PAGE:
Spain Cash flow statement


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Hi,

I'd be so grateful if someone could help me clarify a question that keeps raising to me.

What is the reason why the changes in the operating working capital accounts shown in a cash flow statement are not equal to the changes of the same accounts in the balance sheets?

Gracias J
 
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kirby

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One of the accounts that compose working capital is accounts receivable. Non-cash transactions can change the A/R balance. For example, a writeoff of accounts receivable is a non-cash transaction. This is one example of items that will cause the difference you are seeing.
 
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If you are looking at a group cash flow statement, in the group presentation currency, then the movement in the WC accounts needs to be stripped of the CTA (cumulative translation adjustment) so that they are stated as Local Currency movements at average FX translation rate (2.75 in my example below) and not as the difference between month start at one FX rate (2.5 in my example below) versus month end at a different closing FX rate (3 in my example below)

E.g. +/- in AR as follows (EUR = group presentation currency, LC = Local Currency)

Beginning balance :
LC 100 @ 2.5 = EUR 40

Ending balance :
LC 150 @ 3 = EUR 50

Balance Sheet Movement in EUR = +10 (-10 for cash flow)
Cash Flow Movement = LC 50 @ 2.75 (say, average period rate) = EUR -18.18

Hence, the differences between the 2 deltas : -10 versus -18.18

Don't worry, the VP of FP&A once asked me the same question !

Makes you wonder, eh ?
 
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To add to the comments above, here are a couple of examples for reclassifications from Operating Cash Flow to other Cash Flows, e.g.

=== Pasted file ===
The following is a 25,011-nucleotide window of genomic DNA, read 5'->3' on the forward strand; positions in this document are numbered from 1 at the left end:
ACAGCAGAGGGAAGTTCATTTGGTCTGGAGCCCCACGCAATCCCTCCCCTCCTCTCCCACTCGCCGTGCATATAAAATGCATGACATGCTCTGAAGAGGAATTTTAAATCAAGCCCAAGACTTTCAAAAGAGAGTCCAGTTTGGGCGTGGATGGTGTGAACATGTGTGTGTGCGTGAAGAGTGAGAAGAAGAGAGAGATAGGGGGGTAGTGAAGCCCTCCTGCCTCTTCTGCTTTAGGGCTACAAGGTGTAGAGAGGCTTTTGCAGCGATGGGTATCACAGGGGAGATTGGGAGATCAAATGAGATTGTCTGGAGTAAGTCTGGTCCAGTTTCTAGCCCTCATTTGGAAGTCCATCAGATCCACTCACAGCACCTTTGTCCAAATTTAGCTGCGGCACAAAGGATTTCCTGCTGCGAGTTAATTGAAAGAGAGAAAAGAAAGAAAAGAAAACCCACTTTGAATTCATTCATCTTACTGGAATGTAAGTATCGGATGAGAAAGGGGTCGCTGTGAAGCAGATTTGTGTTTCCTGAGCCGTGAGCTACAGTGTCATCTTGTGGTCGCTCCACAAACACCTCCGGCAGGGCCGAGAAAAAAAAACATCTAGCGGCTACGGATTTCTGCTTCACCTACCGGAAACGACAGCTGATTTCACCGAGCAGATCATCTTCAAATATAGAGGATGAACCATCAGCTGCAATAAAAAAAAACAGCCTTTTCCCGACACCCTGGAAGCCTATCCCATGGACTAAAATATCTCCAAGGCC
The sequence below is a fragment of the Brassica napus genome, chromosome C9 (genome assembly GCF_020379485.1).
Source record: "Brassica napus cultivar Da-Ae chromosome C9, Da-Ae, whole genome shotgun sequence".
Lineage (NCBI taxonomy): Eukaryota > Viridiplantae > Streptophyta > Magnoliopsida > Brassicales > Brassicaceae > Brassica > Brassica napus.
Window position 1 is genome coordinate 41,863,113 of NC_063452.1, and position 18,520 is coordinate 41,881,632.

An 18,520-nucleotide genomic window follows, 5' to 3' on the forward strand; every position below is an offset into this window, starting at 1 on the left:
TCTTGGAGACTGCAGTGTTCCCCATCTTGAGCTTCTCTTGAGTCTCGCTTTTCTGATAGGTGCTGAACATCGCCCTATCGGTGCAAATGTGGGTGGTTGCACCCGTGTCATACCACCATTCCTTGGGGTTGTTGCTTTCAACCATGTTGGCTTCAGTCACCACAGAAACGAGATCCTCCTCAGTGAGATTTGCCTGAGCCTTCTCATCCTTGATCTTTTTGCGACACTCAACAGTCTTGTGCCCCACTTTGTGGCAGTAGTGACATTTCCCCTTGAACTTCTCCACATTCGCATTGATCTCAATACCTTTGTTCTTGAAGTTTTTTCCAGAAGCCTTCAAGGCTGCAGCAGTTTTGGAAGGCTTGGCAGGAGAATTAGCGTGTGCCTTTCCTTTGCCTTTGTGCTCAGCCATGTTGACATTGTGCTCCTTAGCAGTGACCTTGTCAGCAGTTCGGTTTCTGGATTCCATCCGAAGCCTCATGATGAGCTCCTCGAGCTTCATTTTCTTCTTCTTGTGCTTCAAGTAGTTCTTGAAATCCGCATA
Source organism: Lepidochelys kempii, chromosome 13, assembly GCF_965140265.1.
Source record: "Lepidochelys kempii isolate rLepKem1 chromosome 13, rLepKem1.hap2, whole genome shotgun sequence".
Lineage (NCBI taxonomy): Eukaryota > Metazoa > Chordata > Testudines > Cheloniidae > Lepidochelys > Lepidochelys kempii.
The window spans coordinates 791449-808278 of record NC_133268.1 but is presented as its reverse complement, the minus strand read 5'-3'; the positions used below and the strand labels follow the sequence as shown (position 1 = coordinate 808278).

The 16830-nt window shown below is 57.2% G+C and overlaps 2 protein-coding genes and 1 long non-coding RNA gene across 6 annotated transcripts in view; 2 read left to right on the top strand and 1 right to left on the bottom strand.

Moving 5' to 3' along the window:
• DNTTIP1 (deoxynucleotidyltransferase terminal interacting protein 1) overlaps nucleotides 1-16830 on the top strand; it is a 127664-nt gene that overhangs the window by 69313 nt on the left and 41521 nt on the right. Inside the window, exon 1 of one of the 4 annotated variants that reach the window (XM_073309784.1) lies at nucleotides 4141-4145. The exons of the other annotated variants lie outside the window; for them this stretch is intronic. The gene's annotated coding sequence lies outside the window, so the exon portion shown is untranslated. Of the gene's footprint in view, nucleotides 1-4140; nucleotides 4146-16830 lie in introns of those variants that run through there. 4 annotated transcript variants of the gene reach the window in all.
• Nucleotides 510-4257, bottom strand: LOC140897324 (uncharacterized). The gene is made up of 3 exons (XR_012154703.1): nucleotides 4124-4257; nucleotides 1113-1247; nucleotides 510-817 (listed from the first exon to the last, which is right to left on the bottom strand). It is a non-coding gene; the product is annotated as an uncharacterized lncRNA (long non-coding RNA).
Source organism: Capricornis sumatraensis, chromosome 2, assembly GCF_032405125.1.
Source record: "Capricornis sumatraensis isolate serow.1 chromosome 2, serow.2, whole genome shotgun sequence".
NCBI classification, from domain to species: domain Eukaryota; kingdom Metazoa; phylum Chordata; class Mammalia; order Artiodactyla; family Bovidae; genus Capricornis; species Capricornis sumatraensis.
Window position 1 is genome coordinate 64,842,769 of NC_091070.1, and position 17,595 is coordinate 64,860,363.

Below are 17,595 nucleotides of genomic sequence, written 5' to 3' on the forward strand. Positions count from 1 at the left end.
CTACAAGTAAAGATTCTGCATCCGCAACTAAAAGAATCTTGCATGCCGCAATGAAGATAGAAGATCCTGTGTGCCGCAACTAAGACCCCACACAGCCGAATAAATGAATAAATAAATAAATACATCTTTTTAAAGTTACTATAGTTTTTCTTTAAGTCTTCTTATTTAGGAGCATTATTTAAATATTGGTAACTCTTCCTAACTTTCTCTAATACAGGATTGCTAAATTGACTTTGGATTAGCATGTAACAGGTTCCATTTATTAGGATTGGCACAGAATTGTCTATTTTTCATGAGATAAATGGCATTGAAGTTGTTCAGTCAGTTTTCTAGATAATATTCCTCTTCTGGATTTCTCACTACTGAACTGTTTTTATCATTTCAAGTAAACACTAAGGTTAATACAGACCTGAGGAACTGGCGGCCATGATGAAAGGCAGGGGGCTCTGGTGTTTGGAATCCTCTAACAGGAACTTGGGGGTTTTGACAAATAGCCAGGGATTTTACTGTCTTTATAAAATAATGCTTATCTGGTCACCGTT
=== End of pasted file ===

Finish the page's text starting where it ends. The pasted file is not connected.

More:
1. Increase in payables due to a purchase of a fixed asset

This is a non-cash transaction. Normally, you would not show payables for fixed assets separately in the Balance Sheet. However, you need to eliminate this movement from the Cash Flow. At a later point when the payable is paid, the cash flow is classified as "cash-out for fixed assets" in Investing Cash Flow. My observation is that not many companies do these adjustments because it's difficult to track when which payable becomes cash-effective for which purpose.

2. Working capital in the balance sheet of an acquired business on the consolidated level

If a group of companies acquires a new business, it also buys its inventory, receivables and payables. On the face of the consolidated balance sheet, there is no opening balance at the beginning of the year but a big increase after the acquisition. This is not an operating movement; therefore, all affected items from the acquired net assets are taken out of the Operating Cash Flow of the group and are shown as one line in Investing Cash Flow titled "Cash-out for business acquisitions net of cash acquired". In this case, the working capital movement in the balance sheet would deviate significantly from the working capital movement in the Operating Cash Flow.

3. Cash flows from hedging instruments are reclassified to the Cash Flow items which they hedge.

You may have some forward or similar contracts classified as receivables/payables in the balance sheet. However, if they are used to hedge, let's say, some external borrowings, the cash flows from this receivables/payables need to be reclassified into Financing Cash Flow to offset the cash flows from the underlying item.
 
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